Marietta pushed open the shutters to her pretty bedroom window. Breathing in the fresh smell of mimosas and the ebbing of a damp spring morning as the sun began to warm the watered streets.  She sat, as usual on her padded stool and began to brush her long, raven hair, staring over the Venetian rooftops at the washing hanging from balconies across the way.

Tomorrow was her wedding day.  Her Mothers simple, antique white, silk shift dress hung ready on her wardrobe door. Every now and then the breeze would blow through the window and the sheer silk would float around, like the dress was dancing. Maybe her Mama’s spirit had come to wish her well. Marietta's Mother had died giving birth to her and all she had of the woman, who gave her life, was an old black and white portrait photograph, creased at the edges, of a young girl that looked like her twin.  Her Father, Enzio Agosta, was very protective of Marietta as she was his only child and the living memory of a wife he had adored. He never remarried and concentrated solely on making sure his daughter had the best life he could give her by working long and hard at one the Vineyards of the Prosecco region, of which he was a partner.   

It was at the vineyard that Enzio had found the man for Marrietta.  Hugo. A gentle, hard working soul who though 15 years his daughters senior, was a man who would treat her well and be able to provide her with stability and a family home. His daughters future was paramount.  He had brought Hugo back to the house on many evenings after work to try and grow a connection between the two. Hugo had fallen quickly for Marietta.  It was hard not to be transfixed by her beauty and demure character.  Marietta Liked Hugo.  He was sweet and kind to her but she did not feel the same intoxicating need for him as she had for Roberto.  What she had felt for him had smouldered in her loins and promised to engulf her.  Keeping a level head around him had been difficult and terrifying. Marietta’s  heart quickened as she recalled the memories.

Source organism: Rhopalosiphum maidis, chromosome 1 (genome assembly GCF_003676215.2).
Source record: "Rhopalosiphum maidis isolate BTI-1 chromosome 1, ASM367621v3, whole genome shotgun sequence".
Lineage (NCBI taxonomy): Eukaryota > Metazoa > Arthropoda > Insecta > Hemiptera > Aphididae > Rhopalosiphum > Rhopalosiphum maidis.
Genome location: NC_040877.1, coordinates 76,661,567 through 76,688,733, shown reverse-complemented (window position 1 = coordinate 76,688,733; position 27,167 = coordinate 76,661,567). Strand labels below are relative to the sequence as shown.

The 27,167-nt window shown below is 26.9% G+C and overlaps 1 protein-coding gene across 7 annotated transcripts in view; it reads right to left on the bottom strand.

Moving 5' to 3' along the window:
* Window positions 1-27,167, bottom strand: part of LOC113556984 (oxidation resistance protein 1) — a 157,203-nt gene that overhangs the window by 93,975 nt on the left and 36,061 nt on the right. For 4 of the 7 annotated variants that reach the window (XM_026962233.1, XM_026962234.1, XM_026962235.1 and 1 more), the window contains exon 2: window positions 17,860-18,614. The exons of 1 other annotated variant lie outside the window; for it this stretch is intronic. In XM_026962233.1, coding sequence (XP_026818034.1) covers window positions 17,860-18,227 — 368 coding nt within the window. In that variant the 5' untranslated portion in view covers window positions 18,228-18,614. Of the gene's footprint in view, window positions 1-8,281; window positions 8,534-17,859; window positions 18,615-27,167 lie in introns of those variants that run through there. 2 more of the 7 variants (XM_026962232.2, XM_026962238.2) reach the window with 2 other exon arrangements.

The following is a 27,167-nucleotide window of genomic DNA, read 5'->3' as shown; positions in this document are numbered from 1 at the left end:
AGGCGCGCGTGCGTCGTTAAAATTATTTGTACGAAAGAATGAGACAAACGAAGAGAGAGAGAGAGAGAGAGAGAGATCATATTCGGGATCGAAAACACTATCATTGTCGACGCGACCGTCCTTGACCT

Her Father had hated Roberto, a local waiter and insisted to Marietta that no good would come of a relationship with a “Farabutto” like him. She had weakened to her Fathers wishes and ended the fleeting romance and when Hugo asked for her hand in marriage, she accepted as she knew it would please her Father.  The man who had dedicated his life to her.  She wanted him to be happy as she loved him dearly and her Father knew what was best.  Hugo would give her a solid life and they would always be good friends. Something, her Father had said, was very important.  

“This is the basis from which love grows.”  He would say. 

Roberto stood in the morning shadows as he watched Marietta brushing her hair in the window as he did most days, on his way to the cafe.  He stopped under the shop canopy, rolled a cigarette and lit it, taking his first morning draw. He watched her with dark, wanting eyes as the nicotine rush hit him and made him dizzy; not unlike she had done when he’d first met her.  There was something between them that he’d never felt with other girls and he’d had his fair share.  She was one ‘ragazza calda fumare’ and though so soft and demure, he knew there was something wild wanting to come out of her.  Something for him.  When he heard she was to be wed to that lame, old guy, Hugo, he’d nearly flipped out.  He’d tried to get to her, to plead with her not to waste her life but he hadn’t been able to.  She was like a little princess, protected by her mad, crazy Father and he knew she wouldn’t defy him because she was a pleaser.

Roberto flicked his dying cigarette across the small bridge into the canal and spat out the tobacco remnants from his mouth onto the pavement.  He took a deep breath and felt the rage inside him growing again; getting stronger and threatening to overcome what little restraint he had.  

He already knew that he could not let this girl be ripped from his life. No matter what it took, there was no way on this earth he was going to let that wedding go ahead. 

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